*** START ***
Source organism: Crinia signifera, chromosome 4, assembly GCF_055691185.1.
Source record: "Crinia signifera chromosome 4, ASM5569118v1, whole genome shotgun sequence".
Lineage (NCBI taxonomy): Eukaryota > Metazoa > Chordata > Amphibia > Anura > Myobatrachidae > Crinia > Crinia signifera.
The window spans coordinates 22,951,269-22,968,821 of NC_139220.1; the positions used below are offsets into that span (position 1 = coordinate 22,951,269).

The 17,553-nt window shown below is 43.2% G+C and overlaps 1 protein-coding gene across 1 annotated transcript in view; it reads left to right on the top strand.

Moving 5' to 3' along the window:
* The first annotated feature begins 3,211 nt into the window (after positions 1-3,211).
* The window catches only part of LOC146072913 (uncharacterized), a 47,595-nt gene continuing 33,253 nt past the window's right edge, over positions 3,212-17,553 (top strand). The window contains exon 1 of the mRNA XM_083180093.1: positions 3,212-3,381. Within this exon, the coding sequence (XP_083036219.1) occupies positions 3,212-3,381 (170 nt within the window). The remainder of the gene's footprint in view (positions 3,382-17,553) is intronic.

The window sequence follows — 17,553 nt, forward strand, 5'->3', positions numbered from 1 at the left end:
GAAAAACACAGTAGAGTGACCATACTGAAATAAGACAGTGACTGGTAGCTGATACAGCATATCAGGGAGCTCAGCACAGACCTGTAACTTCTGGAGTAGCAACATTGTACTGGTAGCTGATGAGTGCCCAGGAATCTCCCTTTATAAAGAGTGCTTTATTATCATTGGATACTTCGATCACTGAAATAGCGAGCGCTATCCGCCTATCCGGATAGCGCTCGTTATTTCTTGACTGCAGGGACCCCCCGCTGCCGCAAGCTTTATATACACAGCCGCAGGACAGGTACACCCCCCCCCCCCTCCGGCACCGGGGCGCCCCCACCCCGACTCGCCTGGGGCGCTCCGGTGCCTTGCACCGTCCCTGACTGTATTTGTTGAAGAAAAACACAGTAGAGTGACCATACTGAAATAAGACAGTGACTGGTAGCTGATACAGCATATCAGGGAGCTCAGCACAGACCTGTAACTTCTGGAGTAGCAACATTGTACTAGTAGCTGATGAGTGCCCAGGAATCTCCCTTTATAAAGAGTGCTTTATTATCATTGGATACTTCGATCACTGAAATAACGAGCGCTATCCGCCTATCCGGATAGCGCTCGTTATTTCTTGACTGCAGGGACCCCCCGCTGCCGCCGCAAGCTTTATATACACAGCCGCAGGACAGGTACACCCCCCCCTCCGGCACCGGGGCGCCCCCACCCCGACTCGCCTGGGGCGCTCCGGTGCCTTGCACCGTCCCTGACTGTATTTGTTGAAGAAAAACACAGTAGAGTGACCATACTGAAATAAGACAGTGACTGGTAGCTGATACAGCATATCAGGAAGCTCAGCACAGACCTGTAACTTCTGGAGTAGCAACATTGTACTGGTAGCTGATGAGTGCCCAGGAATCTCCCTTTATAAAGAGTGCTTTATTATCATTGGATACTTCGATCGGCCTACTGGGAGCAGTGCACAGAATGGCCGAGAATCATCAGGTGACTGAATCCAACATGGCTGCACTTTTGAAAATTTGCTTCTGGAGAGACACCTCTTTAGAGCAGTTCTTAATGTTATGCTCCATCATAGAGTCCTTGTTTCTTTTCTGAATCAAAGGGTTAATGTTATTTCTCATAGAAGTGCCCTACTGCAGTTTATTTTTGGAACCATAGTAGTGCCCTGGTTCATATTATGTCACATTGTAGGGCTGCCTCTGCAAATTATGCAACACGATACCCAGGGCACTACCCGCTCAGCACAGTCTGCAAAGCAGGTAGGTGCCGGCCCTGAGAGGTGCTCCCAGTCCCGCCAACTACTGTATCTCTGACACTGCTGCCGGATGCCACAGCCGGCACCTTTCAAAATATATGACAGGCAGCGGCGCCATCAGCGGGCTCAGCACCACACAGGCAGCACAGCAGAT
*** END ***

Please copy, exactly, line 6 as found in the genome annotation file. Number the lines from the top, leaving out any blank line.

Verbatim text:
Moving 5' to 3' along the window: